Haile Selassie in Jamaica: Color Photos From a Rastafari Milestone
In terms of spiritual significance, few dates compete with April 21, 1966, in the hearts of Rastafari. Celebrated by the faithful the world over as Grounation Day, it marks the visit to Jamaica by the Emperor of Ethiopia, Haile Selassie I, a figure worshipped as a deity by Rastafari everywhere. (Selassie was born Tafari Makonnen Woldemikael on July 23, 1892, in the Ethiopian village of Ejersa Goro; “Ras” is a noble honorific—thus, Ras Tafari.)
Here, on Selassie’s birthday, LIFE presents photos from his historic 1966 trip to the Caribbean. The images capture something of the fervor and delight, as well as the barely restrained chaos, among thousands of believers upon seeing the man they considered a messiah—and whom countless others still view as a power-hungry fraud.
Like photographer Lynn Pelham’s pictures, the story of Selassie’s visit never ran in the American edition of LIFE. But informal observations made by LIFE staffers who were there provide some fascinating insights into how the proceedings were viewed—hint: negatively—by at least some in the national press.
In notes that accompanied Pelham’s rolls of Ektachrome film to LIFE’s offices in New York just days after Selassie’s visit, for example, an editor for the magazine wrote privately to his colleagues that “the Rastafarians went wild on Selassie’s arrival. They broke police lines and swarmed around the emperor’s DC-6 [plane]. They kept touching his plane, yelling ‘God is here,’ and knocking down photographer Pelham, who got smacked. The Rastafarians fouled up the visit, as far as most Jamaicans were concerned. But Selassie seemed to love the attention these strange, wild-eyed, lawless and feared Jamaicans gave him.”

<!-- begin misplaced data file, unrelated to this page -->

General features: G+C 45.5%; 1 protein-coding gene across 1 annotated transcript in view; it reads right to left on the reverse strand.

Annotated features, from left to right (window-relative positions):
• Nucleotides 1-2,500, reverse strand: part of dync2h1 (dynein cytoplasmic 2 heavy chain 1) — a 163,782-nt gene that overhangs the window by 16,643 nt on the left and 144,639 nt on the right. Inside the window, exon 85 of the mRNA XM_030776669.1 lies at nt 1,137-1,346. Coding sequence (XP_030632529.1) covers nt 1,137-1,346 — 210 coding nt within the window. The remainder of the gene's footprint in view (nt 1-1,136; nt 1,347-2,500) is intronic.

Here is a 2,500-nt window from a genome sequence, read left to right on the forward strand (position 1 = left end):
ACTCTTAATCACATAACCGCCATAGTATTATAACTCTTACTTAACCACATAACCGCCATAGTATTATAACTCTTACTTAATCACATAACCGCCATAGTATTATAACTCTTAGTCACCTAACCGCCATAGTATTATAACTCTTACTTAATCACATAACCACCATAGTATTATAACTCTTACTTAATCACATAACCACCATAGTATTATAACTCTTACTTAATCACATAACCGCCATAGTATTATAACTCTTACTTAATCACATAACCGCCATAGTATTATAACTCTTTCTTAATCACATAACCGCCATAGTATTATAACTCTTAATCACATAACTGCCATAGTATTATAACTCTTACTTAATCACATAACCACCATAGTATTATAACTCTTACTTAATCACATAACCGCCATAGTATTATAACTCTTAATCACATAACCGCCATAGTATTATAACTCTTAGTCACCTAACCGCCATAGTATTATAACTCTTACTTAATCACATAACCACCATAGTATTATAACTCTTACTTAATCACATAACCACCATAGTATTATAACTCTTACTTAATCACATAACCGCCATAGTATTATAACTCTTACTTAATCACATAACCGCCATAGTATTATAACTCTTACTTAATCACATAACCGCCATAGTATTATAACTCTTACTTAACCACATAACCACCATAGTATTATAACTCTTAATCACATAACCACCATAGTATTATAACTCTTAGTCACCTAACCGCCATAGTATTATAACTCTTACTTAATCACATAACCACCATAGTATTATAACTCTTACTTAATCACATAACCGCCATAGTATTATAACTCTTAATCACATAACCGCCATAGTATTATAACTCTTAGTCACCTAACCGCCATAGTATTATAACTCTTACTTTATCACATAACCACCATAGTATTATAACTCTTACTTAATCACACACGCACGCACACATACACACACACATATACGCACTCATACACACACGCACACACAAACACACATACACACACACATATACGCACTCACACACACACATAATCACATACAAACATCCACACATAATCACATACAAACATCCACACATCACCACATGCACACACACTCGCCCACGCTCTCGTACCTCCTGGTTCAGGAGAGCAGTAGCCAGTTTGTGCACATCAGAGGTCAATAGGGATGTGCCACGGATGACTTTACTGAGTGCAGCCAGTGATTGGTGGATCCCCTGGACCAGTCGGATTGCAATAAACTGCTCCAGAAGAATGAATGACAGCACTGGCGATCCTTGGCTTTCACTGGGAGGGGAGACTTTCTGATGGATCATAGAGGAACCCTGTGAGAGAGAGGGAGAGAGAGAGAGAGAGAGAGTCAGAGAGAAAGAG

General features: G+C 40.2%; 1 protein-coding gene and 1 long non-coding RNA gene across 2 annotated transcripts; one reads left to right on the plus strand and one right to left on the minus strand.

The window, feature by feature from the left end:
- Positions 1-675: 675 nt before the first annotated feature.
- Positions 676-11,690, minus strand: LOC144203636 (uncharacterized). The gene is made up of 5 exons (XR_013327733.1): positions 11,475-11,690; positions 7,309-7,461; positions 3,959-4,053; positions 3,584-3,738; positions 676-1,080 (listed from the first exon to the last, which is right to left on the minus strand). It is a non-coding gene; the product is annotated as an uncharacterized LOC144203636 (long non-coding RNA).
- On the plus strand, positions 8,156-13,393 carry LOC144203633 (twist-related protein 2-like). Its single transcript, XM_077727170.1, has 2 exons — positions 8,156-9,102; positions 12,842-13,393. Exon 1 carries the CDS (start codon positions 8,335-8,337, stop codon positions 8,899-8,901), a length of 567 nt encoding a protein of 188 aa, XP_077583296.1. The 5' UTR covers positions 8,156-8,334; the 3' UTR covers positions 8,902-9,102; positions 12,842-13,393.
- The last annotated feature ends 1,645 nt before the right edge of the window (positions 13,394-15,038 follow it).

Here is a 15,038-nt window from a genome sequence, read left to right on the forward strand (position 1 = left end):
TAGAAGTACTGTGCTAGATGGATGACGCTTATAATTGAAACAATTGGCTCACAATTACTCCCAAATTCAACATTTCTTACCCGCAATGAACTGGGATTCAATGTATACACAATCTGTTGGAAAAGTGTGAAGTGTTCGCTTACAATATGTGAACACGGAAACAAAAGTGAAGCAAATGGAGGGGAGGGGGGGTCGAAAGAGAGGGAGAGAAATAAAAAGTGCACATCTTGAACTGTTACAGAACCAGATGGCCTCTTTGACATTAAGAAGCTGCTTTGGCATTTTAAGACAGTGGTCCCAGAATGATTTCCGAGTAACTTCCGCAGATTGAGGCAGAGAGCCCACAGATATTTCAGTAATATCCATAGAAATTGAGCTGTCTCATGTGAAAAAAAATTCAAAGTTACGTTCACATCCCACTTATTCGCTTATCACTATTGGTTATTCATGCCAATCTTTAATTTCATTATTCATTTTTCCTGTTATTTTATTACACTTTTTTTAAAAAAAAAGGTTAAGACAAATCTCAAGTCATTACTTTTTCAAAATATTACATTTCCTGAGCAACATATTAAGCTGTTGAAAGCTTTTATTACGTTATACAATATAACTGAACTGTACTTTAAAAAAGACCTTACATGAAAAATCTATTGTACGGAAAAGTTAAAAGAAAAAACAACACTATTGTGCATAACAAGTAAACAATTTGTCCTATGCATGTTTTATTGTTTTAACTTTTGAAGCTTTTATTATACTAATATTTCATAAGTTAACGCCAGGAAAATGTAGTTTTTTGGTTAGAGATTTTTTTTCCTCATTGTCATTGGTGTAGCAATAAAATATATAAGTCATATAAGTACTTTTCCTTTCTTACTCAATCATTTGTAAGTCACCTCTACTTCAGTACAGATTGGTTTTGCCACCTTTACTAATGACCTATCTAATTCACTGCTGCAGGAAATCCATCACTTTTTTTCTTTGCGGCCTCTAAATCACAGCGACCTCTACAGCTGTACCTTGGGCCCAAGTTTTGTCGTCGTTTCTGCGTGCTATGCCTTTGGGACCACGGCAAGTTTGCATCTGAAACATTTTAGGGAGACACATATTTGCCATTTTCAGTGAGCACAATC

The same editor noted a few days later, when Selassie visited the Haitian dictator “Papa Doc” Duvalier in Port-au-Prince, that “Papa Doc looked pretty much as evil as he did in 1963 when I last saw him.”
Haile Selassie died in Aug. 1975, almost a year after he was deposed in a military coup. There is no consensus, among historians or among Rastasfari, on whether he died of medical complications while under house arrest in Addis Ababa, or was assassinated.